Tankless-Water-Heater

Should You Get a Tankless Water Heater?

Tankless water heaters can indeed prove to be the better choice over tank heaters. If you are already browsing through online tankless water heater reviews, then you have probably already come to the same conclusion as well. However, given that we are talking about a hefty investment that should last anything between 10-20 years, do go through the following pointers to find out for sure if going tankless is the right option for your home.

Tankless Options are Eco-Friendly and Cost-Efficient

In their Tankless Water Heater Buyer’s Guide, Carbon Switch introduces a cheap operative cost as the first advantage of tankless water heaters. Go through the linked guide if you are looking for more comprehensive information before finalizing your buying decision.

According to them, the average home can meet all its hot water needs with a tankless water heater, while paying less than $100 in operative energy expenses! This would naturally shave off several hundred dollars from the household’s annual energy expenses, in case they were using a tank water heater previously. Aside from financial benefits, using a tankless water heater naturally reduces the residence’s overall energy consumption and emission rates significantly, taking it a step forward towards becoming a green home.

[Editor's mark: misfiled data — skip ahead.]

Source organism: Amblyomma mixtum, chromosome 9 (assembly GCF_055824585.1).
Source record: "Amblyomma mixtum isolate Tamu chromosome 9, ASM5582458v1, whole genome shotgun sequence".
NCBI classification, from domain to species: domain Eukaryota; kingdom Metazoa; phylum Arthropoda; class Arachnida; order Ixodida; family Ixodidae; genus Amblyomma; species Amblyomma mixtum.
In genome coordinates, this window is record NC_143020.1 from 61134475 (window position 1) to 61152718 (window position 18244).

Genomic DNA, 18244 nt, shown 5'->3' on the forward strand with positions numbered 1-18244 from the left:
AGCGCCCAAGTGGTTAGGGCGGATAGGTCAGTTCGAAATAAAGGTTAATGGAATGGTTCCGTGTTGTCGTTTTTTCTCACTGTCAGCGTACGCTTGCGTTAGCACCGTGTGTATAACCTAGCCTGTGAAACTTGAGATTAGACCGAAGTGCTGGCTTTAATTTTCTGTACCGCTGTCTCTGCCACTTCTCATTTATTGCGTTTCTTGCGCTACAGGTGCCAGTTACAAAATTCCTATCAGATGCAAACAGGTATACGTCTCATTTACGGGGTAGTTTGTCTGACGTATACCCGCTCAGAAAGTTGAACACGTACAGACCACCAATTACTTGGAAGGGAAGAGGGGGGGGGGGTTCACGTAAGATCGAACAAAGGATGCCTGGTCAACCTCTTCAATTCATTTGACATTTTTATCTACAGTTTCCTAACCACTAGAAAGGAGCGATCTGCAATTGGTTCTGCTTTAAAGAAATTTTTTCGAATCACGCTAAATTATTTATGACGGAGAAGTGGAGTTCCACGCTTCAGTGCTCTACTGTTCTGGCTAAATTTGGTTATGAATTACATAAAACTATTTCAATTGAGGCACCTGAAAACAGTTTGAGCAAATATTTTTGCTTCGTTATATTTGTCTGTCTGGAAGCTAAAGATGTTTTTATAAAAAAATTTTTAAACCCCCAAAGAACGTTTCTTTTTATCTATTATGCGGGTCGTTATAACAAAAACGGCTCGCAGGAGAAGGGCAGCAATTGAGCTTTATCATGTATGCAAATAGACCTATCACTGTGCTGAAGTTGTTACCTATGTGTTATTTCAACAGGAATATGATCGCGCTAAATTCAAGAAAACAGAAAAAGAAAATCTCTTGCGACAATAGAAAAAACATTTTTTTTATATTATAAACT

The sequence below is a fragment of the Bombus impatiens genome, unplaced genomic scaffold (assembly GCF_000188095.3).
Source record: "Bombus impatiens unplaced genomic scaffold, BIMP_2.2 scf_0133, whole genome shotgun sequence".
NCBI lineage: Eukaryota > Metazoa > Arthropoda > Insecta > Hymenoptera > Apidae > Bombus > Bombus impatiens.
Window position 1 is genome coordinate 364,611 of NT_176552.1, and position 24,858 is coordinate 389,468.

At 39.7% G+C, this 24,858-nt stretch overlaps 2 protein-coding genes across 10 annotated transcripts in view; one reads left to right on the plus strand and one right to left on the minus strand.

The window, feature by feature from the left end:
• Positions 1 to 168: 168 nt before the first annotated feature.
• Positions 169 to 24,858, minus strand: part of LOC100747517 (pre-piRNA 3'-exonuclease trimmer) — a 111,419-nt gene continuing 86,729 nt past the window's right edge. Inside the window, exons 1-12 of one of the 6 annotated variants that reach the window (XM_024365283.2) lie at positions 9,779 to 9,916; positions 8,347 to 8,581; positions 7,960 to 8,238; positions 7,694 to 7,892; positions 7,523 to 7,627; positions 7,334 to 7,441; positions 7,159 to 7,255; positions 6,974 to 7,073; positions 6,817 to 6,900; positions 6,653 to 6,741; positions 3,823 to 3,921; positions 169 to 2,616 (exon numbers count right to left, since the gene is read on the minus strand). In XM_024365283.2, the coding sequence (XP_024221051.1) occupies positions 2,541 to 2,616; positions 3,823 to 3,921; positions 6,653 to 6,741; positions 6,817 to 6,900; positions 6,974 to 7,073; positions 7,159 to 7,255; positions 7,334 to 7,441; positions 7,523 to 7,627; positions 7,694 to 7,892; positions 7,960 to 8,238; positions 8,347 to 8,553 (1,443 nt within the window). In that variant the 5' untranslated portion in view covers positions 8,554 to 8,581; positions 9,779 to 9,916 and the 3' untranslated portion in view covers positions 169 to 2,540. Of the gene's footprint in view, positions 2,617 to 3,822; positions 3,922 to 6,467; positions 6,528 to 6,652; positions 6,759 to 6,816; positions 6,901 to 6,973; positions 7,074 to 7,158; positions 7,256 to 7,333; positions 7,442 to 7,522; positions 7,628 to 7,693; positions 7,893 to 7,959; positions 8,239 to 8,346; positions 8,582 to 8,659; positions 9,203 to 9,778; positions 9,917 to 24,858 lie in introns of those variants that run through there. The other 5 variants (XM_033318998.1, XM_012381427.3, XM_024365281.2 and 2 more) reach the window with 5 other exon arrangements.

Tankless Water Heaters Require Less Space

If you live in a small apartment or a house with confined spaces, then tankless water heaters might just be the best possible option for you by default. Most apartments do not have the space to accommodate a tank water heater, and the rare ones that do will need to sacrifice a large portion of their already limited space to the installation.

Besides, even if you do manage to get one squeezed inside a tight space, maintaining it over the years will prove to be a nightmare. Tank heaters in confined spaces usually do not last long either, because the limited access prevents technicians from checking and servicing the machine as thoroughly as needed. On the other hand, you can simply hang a tankless system on the wall and be done with it!

Tankless Water Heaters Provide Instant Hot Water